- Albania bank loses $7M in theft; police arrest 2
- Gov. Mike Pence irked as Obama sends illegals to Indiana on sly
- Israel, White House say Obama phone call to demand cease-fire was fake
- Nancy Pelosi: Deporting kids un-Christian, sends them ‘into a burning building’
- Islamist militants seize special forces base in Benghazi, Libya
- Feds sue Pennsylvania State Police over women’s fitness tests
- Israel accused of striking U.N. school, killing at least 15
- Israel hits symbols of Hamas rule; scores killed
- Mississippi abortion law can’t be enforced
- Teacher who survived Sandy Hook has book deal
Weaver faces Fox in US Amateur golf final
Question of the Day
CHERRY HILLS VILLAGE, COLO. (AP) - Michael Weaver opened a big lead and hung on to beat Justin Thomas 3-and-2 Saturday to advance to the final of the U.S. Amateur championship at the Cherry Hills Country Club.
Weaver will face Steven Fox of Hendersonville, Tenn., in Sunday’s 36-hole match-play championship. Fox won his semifinal 2-up over Brandon Hagy, who is Weaver’s teammate at the University of California at Berkeley.
The 21-year-old Weaver, of Fresno, Calif., opened his semifinal match with Thomas with three consecutive birdies to go 2 up. He stretched his lead to 5 up after the 10th hole and withstood a rally by Thomas, an Alabama freshman who won three of four holes to get within two of Weaver.
“The start was incredible, awesome,” Weaver said. “I just kept hitting good shots and kept giving myself chances. That really helped me out a lot because I needed it. Justin came around a little bit and I slipped a little bit. But to start like that in the biggest match I’ve ever played in, that was an awesome feeling.”
He thrust his arms in the air in celebration and got a hug from his father, Bill Weaver, who has caddied for his son throughout the weeklong tournament. Both wiped away tears of joy.
“I’m so proud of him,” Bill Weaver said. “He’s a very strong individual, no give-up in him. He just gutted it out.”
Michael Weaver got choked up again later, recalling his clinching putt to get to the championship round and sharing it with his father.
“That was pretty special,” he said. “I’ll remember that forever. I’m so excited. My dad caddies for me all the time. I’m so excited he could be here to be part of this. I owe him a lot. He’s supported me all along, everything I needed and I wouldn’t be here without him.”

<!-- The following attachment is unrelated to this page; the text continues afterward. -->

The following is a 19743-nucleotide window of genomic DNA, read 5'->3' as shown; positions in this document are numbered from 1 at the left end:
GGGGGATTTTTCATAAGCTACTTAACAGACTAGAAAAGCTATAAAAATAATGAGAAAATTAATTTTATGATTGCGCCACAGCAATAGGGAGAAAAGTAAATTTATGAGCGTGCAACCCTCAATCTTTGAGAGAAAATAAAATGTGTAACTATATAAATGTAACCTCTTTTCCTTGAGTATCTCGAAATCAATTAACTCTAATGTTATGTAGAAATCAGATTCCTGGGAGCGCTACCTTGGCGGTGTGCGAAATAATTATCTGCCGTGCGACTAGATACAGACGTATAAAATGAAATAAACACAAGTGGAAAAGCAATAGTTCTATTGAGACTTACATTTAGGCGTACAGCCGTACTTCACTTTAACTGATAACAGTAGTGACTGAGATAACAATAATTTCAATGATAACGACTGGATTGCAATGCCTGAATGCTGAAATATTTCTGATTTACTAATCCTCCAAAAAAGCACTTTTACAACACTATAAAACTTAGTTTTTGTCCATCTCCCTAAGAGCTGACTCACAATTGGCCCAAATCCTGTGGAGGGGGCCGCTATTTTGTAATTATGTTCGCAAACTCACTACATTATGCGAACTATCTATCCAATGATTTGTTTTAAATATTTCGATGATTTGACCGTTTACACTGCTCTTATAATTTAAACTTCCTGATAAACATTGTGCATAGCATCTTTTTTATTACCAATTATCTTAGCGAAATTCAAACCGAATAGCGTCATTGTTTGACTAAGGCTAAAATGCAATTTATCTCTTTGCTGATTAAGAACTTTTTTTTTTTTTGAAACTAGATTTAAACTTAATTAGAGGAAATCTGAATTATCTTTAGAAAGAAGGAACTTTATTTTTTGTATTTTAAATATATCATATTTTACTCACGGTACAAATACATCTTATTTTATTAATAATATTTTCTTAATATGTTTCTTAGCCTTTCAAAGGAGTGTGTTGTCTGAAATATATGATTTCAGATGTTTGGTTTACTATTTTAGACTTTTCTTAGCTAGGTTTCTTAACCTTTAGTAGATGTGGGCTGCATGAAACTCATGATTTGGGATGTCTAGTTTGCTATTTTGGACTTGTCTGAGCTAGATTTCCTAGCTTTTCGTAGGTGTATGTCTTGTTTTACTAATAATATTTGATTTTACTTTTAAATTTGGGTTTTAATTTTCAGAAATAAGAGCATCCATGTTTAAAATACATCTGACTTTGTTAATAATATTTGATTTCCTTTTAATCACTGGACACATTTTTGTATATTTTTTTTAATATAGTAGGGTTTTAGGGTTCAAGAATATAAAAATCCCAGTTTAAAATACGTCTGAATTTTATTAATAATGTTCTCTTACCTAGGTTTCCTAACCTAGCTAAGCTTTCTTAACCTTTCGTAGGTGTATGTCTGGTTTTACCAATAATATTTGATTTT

“I didn’t battle through it well enough,” Thomas said. “Although it hurts a lot to lose, especially this late in the tournament, it’s a lot better to get beat than to lose.”
The championship on Sunday brings together two longshots from an original field of 312 golfers from 43 states and 20 countries that began the stroke play qualifying on Monday. Both Fox and Weaver emerged from a playoff at the end of two days of qualifying to win their respective spots in the 64-player match-play field. Fox was the No. 63 seed and Weaver the No. 60 seed.
Along the way, Weaver had to get past Thomas, the Jack Nicklaus award winner as the nation’s top college golfer. Fox advanced to the semifinals by defeating Chris Williams, the University of Washington star who was the top-ranked amateur.
“Whether you’re No. 1 or 64, you always have a chance,” Fox said. “And it’s awesome how we survived a playoff and got this far. It’s really unreal.”
- Patent workers paid to exercise, shop, do chores: report
- Obama thanks Muslims for 'building the very fabric of our nation'
- Boehner rules out impeachment: 'Scam started by Democrats'
- CARSON: Rudderless U.S. foreign policy
- Ticket me Elmo? NYC mulls law for impersonators
- Smugglers, rainstorm combine to poke holes in border fence
- Obama mum on where illegal immigrant children are sheltered
- Federal judge grants 90-day stay in D.C. gun case
- Obama's brother wears Hamas scarf bearing anti-Israel slogans in photo
- Government OKs Arab-owned company Gulftainer to operate U.S. cargo port
Obama's biggest White House 'fails'
Celebrities turned politicians
Athletes turned actors
20 gadgets that changed the world